In 1939, on the eve of World War Two, three school girls Margaret, Mary and Katherine were evacuated from London; their destination was "The Kilns" in Risinghurst, [the home of C.S. Lewis] three miles east of Oxford city centre.
The School Girls, the Dark Lord and the WardrobeThat house was owned by a fellow of Magdalene College, Jack Lewis. Shortly after their arrival, he sketched out a few thoughts in his diary: "This book [the Lion, the Witch & the Wardrobe] is about four children whose names were Ann, Martin, Rose and Peter. But it is most about Peter who was the youngest. They all had to go away from London suddenly because of Air Raids, and because Father, who was in the Army, had gone off to the War and Mother was doing some kind of war work. They were sent to stay with a kind of relation of Mother's who was a very old professor who lived all by himself in the country".
The high fantasy concept of that book had been forming for over twenty-five years. Because at the age of just sixteen, he had sketched out a mental picture of a faun [Tumnus] "carrying an umbrella and parcels in a snowy wood" meeting Lucy, a character he now connected with one of his young guests.
At one desperate impasse when solo efforts to develop the novel were failing abysmally , Lewis had turned to an academic colleague. John Tolkien had also made no progress whatsoever in developing an initially promising concept ("In a hole in the ground there lived a hobbit"). Realising that their authoring skills were woefully inferior to their powers of grand envisioning, they embarked about the failed collaborative project The Witch, the Hobbit and the Wardrobe. That was during the early days of the General Strike, a transformative milestone event which would change both of their lives.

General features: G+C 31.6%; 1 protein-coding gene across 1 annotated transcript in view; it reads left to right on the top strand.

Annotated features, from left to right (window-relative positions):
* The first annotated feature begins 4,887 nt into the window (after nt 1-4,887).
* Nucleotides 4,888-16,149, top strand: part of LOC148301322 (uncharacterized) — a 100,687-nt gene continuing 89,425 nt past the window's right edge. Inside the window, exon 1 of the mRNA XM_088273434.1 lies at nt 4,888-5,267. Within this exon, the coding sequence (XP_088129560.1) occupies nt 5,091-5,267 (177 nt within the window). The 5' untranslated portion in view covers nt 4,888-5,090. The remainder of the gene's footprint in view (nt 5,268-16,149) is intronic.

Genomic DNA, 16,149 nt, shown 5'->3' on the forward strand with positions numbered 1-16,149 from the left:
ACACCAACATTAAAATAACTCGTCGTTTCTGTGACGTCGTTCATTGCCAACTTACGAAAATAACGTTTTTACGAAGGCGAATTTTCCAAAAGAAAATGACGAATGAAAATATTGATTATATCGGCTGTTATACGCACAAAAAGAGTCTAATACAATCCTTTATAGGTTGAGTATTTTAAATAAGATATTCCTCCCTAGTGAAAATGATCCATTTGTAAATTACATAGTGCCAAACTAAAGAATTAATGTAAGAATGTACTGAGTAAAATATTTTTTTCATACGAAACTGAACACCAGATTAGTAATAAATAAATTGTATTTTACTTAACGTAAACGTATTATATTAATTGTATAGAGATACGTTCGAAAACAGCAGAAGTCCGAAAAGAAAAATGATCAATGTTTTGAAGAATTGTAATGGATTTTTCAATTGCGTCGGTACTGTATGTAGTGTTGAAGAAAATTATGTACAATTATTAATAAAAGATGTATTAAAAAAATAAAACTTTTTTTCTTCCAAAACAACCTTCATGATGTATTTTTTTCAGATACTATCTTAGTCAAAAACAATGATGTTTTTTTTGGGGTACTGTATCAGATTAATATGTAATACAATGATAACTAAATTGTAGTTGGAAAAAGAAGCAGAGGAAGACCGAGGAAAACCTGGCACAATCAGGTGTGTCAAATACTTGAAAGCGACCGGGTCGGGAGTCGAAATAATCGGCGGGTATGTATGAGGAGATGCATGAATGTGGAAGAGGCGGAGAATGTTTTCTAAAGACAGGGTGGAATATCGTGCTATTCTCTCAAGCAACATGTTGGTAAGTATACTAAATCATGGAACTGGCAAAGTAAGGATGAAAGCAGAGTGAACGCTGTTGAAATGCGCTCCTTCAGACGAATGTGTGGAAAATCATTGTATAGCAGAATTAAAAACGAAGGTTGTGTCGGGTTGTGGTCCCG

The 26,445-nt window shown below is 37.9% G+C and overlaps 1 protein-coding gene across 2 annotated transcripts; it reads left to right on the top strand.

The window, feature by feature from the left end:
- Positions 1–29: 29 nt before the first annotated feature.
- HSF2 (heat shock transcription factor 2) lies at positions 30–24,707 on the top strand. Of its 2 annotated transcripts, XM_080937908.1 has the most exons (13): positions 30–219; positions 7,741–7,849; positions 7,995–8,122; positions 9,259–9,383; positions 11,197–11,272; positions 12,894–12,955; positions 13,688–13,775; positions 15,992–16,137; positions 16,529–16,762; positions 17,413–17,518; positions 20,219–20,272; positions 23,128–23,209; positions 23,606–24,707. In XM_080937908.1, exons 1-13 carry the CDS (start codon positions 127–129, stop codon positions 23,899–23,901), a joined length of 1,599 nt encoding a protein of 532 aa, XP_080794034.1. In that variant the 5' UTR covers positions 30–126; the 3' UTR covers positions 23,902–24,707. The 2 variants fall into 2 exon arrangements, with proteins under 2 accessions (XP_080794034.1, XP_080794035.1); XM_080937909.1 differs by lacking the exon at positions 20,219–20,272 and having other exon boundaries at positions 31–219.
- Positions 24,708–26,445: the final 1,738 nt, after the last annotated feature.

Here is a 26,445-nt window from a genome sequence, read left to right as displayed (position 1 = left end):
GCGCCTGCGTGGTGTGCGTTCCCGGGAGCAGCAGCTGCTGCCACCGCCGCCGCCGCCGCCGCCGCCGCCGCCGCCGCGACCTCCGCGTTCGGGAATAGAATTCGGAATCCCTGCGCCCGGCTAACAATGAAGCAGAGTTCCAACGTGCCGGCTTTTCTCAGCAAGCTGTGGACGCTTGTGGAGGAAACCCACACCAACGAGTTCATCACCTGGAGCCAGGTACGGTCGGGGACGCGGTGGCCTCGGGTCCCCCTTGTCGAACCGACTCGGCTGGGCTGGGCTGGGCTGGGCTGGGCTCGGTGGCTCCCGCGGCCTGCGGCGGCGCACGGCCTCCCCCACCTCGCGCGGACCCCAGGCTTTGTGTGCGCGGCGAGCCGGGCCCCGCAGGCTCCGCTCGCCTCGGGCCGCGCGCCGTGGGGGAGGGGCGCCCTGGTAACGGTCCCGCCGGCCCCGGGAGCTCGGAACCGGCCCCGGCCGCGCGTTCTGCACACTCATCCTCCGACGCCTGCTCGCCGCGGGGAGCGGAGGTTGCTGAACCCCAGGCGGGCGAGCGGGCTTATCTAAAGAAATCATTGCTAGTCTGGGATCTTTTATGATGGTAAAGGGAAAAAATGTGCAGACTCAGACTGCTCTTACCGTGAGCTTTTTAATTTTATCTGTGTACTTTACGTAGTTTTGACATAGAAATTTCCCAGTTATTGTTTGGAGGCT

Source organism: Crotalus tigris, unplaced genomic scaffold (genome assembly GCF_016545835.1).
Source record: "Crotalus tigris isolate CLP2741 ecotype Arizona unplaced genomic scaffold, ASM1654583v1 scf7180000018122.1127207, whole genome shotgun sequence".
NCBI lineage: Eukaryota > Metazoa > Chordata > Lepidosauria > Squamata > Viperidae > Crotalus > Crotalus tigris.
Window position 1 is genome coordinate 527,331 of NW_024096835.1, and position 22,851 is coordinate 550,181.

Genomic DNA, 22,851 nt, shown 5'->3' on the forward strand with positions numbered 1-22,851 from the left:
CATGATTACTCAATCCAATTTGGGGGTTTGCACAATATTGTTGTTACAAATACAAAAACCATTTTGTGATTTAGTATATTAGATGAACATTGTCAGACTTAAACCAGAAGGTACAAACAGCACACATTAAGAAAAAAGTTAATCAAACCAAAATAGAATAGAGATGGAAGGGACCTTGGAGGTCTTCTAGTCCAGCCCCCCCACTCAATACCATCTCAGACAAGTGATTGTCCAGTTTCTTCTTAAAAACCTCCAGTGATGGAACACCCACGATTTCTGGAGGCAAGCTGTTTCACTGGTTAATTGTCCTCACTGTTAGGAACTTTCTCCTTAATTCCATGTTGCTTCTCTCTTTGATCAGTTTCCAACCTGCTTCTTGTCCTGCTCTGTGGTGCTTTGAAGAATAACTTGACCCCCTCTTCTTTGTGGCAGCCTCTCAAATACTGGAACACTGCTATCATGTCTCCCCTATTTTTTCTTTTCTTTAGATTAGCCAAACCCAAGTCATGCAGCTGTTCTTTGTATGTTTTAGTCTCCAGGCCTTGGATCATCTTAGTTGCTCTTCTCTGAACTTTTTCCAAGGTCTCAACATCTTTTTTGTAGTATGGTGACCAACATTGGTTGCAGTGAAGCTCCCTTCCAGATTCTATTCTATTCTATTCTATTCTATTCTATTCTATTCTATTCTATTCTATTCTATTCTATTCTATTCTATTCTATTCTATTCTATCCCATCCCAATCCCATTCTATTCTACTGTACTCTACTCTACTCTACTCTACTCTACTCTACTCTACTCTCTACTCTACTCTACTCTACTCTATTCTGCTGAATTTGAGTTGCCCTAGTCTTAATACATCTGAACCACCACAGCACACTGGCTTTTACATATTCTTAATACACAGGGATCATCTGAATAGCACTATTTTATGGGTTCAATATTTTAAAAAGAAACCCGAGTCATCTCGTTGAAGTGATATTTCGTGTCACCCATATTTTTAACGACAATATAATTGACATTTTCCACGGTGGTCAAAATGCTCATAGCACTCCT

Because Tolkien soon drifted off into the fringe of right wing politics. The financial crisis brought him to power as the head of an artistic-political movement. His demagogic leadership was one of the chief reasons why Margaret, Mary and Katherine had been sent out of harm's way before the air raid sirens started. And the glimmer of the spark of an idea for a new central character in the Lewisian imagination: a Dark Lord arising in Narnia.